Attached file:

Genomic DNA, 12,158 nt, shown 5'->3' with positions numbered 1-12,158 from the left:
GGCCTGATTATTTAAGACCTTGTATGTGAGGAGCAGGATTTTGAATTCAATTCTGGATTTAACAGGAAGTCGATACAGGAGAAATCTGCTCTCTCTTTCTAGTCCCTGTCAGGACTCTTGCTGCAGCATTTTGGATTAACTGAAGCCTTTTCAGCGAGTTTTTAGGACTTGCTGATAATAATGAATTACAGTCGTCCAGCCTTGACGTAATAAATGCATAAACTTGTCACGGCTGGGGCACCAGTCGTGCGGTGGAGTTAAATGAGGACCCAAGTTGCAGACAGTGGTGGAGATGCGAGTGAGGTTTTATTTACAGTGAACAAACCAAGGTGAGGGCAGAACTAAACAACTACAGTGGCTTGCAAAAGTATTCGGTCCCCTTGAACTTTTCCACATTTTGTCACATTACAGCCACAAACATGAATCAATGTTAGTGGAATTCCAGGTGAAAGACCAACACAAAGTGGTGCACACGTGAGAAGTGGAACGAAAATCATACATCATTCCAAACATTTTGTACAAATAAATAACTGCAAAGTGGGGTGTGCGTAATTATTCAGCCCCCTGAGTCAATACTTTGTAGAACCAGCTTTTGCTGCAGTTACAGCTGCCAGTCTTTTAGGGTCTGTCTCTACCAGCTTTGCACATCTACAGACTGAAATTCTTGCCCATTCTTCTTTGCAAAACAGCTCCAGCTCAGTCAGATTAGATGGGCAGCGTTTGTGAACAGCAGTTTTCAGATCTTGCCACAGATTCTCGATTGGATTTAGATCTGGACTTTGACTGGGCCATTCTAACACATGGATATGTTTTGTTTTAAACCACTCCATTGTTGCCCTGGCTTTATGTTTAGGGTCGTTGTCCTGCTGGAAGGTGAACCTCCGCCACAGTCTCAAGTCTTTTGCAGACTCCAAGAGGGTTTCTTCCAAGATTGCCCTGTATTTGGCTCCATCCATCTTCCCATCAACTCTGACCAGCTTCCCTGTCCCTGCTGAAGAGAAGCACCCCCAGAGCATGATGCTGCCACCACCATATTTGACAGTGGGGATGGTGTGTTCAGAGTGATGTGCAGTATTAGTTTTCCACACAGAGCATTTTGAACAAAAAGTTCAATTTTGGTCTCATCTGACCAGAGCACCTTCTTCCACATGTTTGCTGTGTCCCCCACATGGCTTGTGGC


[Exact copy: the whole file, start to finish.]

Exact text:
Genomic DNA, 12,158 nt, shown 5'->3' with positions numbered 1-12,158 from the left:
GGCCTGATTATTTAAGACCTTGTATGTGAGGAGCAGGATTTTGAATTCAATTCTGGATTTAACAGGAAGTCGATACAGGAGAAATCTGCTCTCTCTTTCTAGTCCCTGTCAGGACTCTTGCTGCAGCATTTTGGATTAACTGAAGCCTTTTCAGCGAGTTTTTAGGACTTGCTGATAATAATGAATTACAGTCGTCCAGCCTTGACGTAATAAATGCATAAACTTGTCACGGCTGGGGCACCAGTCGTGCGGTGGAGTTAAATGAGGACCCAAGTTGCAGACAGTGGTGGAGATGCGAGTGAGGTTTTATTTACAGTGAACAAACCAAGGTGAGGGCAGAACTAAACAACTACAGTGGCTTGCAAAAGTATTCGGTCCCCTTGAACTTTTCCACATTTTGTCACATTACAGCCACAAACATGAATCAATGTTAGTGGAATTCCAGGTGAAAGACCAACACAAAGTGGTGCACACGTGAGAAGTGGAACGAAAATCATACATCATTCCAAACATTTTGTACAAATAAATAACTGCAAAGTGGGGTGTGCGTAATTATTCAGCCCCCTGAGTCAATACTTTGTAGAACCAGCTTTTGCTGCAGTTACAGCTGCCAGTCTTTTAGGGTCTGTCTCTACCAGCTTTGCACATCTACAGACTGAAATTCTTGCCCATTCTTCTTTGCAAAACAGCTCCAGCTCAGTCAGATTAGATGGGCAGCGTTTGTGAACAGCAGTTTTCAGATCTTGCCACAGATTCTCGATTGGATTTAGATCTGGACTTTGACTGGGCCATTCTAACACATGGATATGTTTTGTTTTAAACCACTCCATTGTTGCCCTGGCTTTATGTTTAGGGTCGTTGTCCTGCTGGAAGGTGAACCTCCGCCACAGTCTCAAGTCTTTTGCAGACTCCAAGAGGGTTTCTTCCAAGATTGCCCTGTATTTGGCTCCATCCATCTTCCCATCAACTCTGACCAGCTTCCCTGTCCCTGCTGAAGAGAAGCACCCCCAGAGCATGATGCTGCCACCACCATATTTGACAGTGGGGATGGTGTGTTCAGAGTGATGTGCAGTATTAGTTTTCCACACAGAGCATTTTGAACAAAAAGTTCAATTTTGGTCTCATCTGACCAGAGCACCTTCTTCCACATGTTTGCTGTGTCCCCCACATGGCTTGTGGC